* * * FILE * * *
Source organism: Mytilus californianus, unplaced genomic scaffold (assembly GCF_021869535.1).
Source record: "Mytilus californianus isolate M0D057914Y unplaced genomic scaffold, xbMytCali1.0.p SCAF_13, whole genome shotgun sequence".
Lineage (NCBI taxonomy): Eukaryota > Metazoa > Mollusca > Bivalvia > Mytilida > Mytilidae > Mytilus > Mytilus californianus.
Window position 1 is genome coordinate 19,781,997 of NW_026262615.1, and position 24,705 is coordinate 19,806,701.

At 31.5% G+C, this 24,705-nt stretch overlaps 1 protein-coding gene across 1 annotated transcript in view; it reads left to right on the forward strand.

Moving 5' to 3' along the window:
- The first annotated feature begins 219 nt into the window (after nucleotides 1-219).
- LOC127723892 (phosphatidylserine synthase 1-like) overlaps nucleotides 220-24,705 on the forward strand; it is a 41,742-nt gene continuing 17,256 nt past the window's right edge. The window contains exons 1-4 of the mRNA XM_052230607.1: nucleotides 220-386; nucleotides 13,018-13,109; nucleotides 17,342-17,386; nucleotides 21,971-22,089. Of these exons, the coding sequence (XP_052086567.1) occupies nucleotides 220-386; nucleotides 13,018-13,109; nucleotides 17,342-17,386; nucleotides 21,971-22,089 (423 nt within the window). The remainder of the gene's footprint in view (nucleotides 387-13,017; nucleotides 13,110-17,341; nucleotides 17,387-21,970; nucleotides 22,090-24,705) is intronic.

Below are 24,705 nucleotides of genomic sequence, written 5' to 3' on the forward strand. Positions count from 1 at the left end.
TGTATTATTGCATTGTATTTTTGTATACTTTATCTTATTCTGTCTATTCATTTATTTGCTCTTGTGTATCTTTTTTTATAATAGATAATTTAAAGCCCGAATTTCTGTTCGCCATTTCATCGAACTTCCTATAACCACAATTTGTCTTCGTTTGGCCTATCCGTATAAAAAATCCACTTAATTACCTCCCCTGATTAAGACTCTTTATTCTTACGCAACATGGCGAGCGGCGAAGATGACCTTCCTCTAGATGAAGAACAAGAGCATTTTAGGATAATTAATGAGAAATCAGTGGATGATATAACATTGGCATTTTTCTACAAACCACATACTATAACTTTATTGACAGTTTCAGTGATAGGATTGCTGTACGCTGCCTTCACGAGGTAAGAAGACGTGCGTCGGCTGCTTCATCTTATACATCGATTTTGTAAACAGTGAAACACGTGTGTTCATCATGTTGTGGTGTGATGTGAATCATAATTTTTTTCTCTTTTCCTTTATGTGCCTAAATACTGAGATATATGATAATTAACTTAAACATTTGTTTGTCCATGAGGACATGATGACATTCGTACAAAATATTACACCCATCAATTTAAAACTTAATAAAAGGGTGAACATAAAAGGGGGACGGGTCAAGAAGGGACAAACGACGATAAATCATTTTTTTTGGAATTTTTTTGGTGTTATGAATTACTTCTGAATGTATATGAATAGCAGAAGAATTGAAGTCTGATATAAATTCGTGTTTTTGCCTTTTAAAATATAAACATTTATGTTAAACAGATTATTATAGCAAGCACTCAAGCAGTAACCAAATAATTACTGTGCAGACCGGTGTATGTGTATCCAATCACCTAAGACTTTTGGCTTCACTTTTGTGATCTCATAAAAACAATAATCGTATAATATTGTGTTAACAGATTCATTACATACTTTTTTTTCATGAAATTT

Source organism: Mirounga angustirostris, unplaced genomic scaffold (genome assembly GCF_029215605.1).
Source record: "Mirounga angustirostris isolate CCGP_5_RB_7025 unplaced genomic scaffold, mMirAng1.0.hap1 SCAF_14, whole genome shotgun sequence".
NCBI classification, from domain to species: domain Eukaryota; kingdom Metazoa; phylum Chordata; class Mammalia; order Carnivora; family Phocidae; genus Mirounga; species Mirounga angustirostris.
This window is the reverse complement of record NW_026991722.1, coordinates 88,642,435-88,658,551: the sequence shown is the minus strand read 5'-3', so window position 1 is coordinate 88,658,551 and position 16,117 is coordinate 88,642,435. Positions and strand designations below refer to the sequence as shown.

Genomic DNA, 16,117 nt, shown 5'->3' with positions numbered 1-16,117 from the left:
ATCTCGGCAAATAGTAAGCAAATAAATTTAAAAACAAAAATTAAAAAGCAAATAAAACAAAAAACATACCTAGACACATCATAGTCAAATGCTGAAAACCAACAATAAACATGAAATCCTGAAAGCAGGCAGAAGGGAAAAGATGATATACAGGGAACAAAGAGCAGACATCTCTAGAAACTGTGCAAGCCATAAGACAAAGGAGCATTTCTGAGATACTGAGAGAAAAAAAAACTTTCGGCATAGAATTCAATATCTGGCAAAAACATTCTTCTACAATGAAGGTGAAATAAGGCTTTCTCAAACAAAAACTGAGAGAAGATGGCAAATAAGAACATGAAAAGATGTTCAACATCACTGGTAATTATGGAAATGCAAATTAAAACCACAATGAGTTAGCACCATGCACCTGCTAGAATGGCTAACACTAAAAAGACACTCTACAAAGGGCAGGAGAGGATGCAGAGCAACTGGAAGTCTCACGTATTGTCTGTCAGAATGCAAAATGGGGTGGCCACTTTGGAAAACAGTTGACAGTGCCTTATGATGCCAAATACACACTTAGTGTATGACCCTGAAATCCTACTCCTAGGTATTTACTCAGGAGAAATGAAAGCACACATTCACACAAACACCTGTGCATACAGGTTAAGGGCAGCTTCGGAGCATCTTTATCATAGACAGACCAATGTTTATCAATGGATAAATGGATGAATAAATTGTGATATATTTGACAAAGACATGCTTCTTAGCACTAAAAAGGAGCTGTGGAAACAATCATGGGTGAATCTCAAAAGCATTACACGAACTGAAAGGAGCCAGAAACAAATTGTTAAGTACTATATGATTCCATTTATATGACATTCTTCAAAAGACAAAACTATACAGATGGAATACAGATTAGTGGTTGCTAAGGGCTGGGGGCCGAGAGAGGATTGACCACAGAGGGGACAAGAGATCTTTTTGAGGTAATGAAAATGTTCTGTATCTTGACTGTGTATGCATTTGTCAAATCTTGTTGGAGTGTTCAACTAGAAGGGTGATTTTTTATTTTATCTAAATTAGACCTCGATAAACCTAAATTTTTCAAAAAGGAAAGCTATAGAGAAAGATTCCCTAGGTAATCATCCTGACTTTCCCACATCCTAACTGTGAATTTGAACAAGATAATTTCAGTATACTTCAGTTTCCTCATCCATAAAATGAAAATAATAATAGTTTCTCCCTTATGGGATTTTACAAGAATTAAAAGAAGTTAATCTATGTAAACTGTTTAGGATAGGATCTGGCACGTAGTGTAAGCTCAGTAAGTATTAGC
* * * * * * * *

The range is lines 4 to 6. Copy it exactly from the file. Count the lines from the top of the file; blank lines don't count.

Window position 1 is genome coordinate 19,781,997 of NW_026262615.1, and position 24,705 is coordinate 19,806,701.

At 31.5% G+C, this 24,705-nt stretch overlaps 1 protein-coding gene across 1 annotated transcript in view; it reads left to right on the forward strand.

Moving 5' to 3' along the window: